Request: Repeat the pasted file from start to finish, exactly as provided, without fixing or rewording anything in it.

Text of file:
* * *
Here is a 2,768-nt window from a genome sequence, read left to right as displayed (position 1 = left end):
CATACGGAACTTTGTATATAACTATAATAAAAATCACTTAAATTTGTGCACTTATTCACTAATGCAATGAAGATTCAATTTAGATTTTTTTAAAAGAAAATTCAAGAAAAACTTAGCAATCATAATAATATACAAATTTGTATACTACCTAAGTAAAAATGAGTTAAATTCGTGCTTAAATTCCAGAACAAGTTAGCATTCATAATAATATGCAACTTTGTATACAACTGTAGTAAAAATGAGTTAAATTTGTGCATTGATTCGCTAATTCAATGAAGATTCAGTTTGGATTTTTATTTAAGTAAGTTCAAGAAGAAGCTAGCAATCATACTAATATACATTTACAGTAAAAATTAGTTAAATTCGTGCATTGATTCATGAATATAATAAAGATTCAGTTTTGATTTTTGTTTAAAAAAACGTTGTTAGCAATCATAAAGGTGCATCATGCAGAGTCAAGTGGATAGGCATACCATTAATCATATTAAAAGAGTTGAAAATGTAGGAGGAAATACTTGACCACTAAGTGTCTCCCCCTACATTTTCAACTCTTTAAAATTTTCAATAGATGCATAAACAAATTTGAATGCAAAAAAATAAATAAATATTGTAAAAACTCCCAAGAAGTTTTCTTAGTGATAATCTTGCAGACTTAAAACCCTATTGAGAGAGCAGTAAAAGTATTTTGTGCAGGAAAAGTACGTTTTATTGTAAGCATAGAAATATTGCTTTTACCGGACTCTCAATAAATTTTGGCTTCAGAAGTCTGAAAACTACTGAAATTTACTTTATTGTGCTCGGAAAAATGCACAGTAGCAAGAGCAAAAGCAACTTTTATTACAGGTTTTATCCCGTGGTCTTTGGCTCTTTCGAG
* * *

Here is a 2,768-nt window from a genome sequence, read left to right as displayed (position 1 = left end):
CATACGGAACTTTGTATATAACTATAATAAAAATCACTTAAATTTGTGCACTTATTCACTAATGCAATGAAGATTCAATTTAGATTTTTTTAAAAGAAAATTCAAGAAAAACTTAGCAATCATAATAATATACAAATTTGTATACTACCTAAGTAAAAATGAGTTAAATTCGTGCTTAAATTCCAGAACAAGTTAGCATTCATAATAATATGCAACTTTGTATACAACTGTAGTAAAAATGAGTTAAATTTGTGCATTGATTCGCTAATTCAATGAAGATTCAGTTTGGATTTTTATTTAAGTAAGTTCAAGAAGAAGCTAGCAATCATACTAATATACATTTACAGTAAAAATTAGTTAAATTCGTGCATTGATTCATGAATATAATAAAGATTCAGTTTTGATTTTTGTTTAAAAAAACGTTGTTAGCAATCATAAAGGTGCATCATGCAGAGTCAAGTGGATAGGCATACCATTAATCATATTAAAAGAGTTGAAAATGTAGGAGGAAATACTTGACCACTAAGTGTCTCCCCCTACATTTTCAACTCTTTAAAATTTTCAATAGATGCATAAACAAATTTGAATGCAAAAAAATAAATAAATATTGTAAAAACTCCCAAGAAGTTTTCTTAGTGATAATCTTGCAGACTTAAAACCCTATTGAGAGAGCAGTAAAAGTATTTTGTGCAGGAAAAGTACGTTTTATTGTAAGCATAGAAATATTGCTTTTACCGGACTCTCAATAAATTTTGGCTTCAGAAGTCTGAAAACTACTGAAATTTACTTTATTGTGCTCGGAAAAATGCACAGTAGCAAGAGCAAAAGCAACTTTTATTACAGGTTTTATCCCGTGGTCTTTGGCTCTTTCGAG